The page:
There are two methods for running queries in SQL Developer:
What’s the Difference?
There are some obvious differences between the two features, the most obvious being the format of the output delivered. But there are some other, more subtle differences here, primarily around fetching. What is Fetch?
After you run send your query to Oracle, it has to do 3 things:
Technically it has to do at least 2 things, and sometimes only 1. But, to get the data back to the user, the fetch must occur. If you have a 10 row query or a 1,000,000 row query, this can mean 1 or many fetches in groups of records.
Ok, before I went on the Fetch tangent, I said there were two ways to run statements in SQL Developer:
Run statement brings your query results to a grid with a single fetch. The user sees 50, 100, 500, etc rows come back, but SQL Developer and the database know that there are more rows waiting to be retrieved. The process on the server that was used to execute the query is still hanging around too. To alleviate this, increase your fetch size to 500. Every query ran will come back with the first 500 rows, and rows will be continued to be fetched in 500 row increments. You’ll then see most of your ad hoc queries complete with a single fetch.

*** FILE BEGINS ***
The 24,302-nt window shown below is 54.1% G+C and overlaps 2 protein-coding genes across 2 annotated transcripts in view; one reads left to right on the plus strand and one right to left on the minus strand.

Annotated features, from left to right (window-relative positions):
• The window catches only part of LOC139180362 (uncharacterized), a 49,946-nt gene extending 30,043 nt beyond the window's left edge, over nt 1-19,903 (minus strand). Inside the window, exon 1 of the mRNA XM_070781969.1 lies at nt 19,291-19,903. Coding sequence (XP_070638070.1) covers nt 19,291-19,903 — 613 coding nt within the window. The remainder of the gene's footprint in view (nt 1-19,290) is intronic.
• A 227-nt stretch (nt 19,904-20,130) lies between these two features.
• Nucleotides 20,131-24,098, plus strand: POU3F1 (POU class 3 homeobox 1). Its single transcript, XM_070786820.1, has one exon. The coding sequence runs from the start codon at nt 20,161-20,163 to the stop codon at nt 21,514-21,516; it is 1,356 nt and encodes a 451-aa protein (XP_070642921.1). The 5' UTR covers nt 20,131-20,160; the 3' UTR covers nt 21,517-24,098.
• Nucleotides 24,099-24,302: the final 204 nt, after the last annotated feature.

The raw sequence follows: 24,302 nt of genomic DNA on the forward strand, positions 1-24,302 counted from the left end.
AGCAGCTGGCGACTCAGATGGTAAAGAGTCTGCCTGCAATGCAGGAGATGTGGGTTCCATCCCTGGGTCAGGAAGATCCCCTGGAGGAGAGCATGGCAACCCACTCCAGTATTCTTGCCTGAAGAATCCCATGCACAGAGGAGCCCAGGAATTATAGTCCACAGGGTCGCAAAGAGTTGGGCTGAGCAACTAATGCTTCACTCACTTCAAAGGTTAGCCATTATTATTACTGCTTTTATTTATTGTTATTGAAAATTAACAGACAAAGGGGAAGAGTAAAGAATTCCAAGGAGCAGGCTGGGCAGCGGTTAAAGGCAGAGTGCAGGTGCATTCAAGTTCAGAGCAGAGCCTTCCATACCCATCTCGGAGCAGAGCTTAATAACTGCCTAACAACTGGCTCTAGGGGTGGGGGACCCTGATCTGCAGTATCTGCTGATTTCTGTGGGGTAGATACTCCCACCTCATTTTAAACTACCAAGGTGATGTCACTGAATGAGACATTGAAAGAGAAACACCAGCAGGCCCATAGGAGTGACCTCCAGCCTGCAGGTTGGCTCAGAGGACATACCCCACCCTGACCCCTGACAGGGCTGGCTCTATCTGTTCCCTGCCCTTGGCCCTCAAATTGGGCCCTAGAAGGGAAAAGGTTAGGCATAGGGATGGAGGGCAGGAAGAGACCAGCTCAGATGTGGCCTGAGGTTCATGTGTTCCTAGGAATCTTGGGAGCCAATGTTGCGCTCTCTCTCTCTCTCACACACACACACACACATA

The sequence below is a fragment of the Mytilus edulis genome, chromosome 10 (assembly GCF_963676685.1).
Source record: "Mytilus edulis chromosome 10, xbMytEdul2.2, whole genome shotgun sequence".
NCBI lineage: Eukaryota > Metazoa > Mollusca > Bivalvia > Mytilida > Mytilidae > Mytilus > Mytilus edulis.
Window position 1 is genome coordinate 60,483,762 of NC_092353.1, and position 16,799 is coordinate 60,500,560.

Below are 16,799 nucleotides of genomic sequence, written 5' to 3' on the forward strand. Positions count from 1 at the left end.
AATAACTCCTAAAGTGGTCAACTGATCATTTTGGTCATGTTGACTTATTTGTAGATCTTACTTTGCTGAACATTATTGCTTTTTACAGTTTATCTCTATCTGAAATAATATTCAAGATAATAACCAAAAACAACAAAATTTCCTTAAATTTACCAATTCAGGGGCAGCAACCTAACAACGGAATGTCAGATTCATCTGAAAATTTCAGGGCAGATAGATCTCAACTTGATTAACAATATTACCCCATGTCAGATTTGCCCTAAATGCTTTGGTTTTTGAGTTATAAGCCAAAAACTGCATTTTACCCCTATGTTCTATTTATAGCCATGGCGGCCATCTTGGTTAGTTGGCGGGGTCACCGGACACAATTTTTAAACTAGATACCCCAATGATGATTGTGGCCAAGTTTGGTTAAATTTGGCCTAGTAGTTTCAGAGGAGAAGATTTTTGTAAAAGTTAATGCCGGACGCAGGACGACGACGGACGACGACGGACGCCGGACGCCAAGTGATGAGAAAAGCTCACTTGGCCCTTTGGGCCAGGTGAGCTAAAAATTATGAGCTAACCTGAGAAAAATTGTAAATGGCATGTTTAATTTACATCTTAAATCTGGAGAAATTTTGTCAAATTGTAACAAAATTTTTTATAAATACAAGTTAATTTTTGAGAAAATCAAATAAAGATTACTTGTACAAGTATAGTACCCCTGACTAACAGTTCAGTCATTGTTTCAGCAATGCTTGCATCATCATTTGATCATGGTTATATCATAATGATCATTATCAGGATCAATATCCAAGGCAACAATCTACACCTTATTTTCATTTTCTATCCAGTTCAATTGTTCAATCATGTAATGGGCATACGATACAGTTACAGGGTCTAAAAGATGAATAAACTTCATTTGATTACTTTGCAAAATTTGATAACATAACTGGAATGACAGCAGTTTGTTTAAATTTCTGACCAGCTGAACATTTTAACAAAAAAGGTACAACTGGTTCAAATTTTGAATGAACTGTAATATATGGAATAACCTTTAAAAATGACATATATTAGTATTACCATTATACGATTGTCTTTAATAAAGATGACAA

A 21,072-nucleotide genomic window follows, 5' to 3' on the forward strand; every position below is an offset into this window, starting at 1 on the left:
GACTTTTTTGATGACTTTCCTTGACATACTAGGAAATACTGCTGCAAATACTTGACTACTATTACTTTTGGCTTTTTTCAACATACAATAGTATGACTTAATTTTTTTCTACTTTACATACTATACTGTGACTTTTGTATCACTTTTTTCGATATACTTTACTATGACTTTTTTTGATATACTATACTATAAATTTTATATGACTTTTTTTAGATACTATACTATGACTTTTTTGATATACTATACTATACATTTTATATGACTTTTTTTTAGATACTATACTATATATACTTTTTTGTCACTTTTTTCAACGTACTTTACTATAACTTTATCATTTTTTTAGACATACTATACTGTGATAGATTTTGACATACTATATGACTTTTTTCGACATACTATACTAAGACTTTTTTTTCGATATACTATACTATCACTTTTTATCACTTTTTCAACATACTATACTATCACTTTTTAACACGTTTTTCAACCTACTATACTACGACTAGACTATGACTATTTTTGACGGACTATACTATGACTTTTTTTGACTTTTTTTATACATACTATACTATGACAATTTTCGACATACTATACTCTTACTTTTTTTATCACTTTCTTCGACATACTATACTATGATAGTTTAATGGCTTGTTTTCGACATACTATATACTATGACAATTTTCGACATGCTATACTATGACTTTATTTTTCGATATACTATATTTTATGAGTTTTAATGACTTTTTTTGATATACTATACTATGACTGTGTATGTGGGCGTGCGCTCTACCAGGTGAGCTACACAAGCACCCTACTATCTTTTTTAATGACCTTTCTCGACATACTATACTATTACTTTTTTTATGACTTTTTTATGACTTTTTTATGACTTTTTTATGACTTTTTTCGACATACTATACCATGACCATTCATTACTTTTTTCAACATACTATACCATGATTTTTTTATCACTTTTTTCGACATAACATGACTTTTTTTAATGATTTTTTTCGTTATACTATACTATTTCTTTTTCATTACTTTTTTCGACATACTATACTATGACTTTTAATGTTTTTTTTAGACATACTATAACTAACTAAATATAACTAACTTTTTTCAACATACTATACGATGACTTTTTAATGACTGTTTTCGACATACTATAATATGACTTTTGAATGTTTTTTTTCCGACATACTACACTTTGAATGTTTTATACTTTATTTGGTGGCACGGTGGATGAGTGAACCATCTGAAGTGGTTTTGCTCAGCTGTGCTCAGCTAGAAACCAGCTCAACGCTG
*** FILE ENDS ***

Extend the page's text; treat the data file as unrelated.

Run Script runs the contents of the worksheet (or what’s highlighted) as a ‘script.’ What does that mean exactly? Think of this as being equivalent to running this in SQL*Plus:
Each statement is executed. Also, ALL rows are fetched. So once it’s finished executing, there are no open cursors left around. The more obvious difference here is that the output comes back formatted as plain old text.
The Trick: Run Statement Works With Multiple Statements!
It says ‘run statement,’ but if you select more than one with your mouse and hit the button – it will run each and throw the results to 1 grid for each statement.
This will work regardless of what you have this preference set to:
DATABASE – WORKSHEET – SHOW QUERY RESULTS IN NEW TABS
Mind the fetch though! Close those cursors by bring back all the records or closing the grids when you’re done with them.